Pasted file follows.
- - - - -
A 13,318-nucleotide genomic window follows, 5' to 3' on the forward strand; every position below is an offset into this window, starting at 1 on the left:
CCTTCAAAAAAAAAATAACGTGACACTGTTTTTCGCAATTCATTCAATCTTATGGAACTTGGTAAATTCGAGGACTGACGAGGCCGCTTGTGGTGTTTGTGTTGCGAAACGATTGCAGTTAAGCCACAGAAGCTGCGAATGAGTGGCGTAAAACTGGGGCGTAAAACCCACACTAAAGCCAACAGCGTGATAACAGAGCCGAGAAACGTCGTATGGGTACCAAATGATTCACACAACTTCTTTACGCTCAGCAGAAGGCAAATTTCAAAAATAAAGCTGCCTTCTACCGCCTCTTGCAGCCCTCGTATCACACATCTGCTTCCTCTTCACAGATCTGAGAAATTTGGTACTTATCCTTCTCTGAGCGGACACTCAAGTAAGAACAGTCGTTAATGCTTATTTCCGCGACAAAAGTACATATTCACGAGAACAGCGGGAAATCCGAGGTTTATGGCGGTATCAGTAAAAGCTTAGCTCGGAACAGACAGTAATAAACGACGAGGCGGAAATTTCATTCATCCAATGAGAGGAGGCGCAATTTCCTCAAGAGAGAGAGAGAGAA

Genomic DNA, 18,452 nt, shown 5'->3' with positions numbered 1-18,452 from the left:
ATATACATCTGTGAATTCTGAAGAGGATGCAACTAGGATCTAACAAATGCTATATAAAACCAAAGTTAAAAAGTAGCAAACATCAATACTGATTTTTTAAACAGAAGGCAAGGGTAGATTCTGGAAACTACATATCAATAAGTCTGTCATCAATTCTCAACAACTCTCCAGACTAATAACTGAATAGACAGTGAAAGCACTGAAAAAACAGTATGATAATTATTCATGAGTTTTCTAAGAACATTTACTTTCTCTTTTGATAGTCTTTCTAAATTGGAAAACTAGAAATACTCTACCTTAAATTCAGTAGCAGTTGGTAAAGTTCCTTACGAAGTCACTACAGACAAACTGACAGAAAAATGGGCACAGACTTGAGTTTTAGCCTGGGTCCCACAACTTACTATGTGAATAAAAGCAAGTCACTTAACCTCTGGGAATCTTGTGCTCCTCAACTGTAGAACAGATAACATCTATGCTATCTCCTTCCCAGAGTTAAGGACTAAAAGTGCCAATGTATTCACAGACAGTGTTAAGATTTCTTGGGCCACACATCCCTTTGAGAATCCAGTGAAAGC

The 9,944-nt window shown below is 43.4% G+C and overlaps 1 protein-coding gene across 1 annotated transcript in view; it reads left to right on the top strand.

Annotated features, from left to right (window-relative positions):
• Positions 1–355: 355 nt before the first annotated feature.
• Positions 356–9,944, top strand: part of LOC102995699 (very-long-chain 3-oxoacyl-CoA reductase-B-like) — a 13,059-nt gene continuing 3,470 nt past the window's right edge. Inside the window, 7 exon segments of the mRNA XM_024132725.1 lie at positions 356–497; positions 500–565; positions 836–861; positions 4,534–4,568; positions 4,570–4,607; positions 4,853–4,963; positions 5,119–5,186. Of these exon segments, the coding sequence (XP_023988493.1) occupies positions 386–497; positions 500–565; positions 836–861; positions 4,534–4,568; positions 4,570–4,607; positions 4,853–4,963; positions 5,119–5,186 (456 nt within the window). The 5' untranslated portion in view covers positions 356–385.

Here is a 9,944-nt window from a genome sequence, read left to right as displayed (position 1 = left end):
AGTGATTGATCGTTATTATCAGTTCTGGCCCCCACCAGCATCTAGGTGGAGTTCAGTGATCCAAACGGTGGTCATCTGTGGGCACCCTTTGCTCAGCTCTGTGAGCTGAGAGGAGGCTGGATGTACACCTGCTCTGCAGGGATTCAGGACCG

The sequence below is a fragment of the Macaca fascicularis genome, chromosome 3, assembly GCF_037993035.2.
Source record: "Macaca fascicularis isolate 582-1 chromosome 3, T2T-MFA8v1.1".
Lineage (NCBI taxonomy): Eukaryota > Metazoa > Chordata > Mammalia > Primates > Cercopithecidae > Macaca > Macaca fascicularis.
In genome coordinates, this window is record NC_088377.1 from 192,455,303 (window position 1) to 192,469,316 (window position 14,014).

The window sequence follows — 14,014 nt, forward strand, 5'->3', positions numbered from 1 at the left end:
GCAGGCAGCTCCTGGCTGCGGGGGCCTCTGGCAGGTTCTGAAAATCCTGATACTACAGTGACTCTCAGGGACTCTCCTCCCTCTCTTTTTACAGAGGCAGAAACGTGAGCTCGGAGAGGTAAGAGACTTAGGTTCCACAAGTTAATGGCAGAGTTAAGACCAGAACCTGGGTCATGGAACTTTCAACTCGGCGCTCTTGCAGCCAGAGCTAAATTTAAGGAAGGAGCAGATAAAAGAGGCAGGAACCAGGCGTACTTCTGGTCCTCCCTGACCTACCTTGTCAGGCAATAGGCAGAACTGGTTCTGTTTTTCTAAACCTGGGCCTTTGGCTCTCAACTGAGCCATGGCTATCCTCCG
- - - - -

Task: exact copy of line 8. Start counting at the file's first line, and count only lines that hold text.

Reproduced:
• Positions 356–9,944, top strand: part of LOC102995699 (very-long-chain 3-oxoacyl-CoA reductase-B-like) — a 13,059-nt gene continuing 3,470 nt past the window's right edge. Inside the window, 7 exon segments of the mRNA XM_024132725.1 lie at positions 356–497; positions 500–565; positions 836–861; positions 4,534–4,568; positions 4,570–4,607; positions 4,853–4,963; positions 5,119–5,186. Of these exon segments, the coding sequence (XP_023988493.1) occupies positions 386–497; positions 500–565; positions 836–861; positions 4,534–4,568; positions 4,570–4,607; positions 4,853–4,963; positions 5,119–5,186 (456 nt within the window). The 5' untranslated portion in view covers positions 356–385.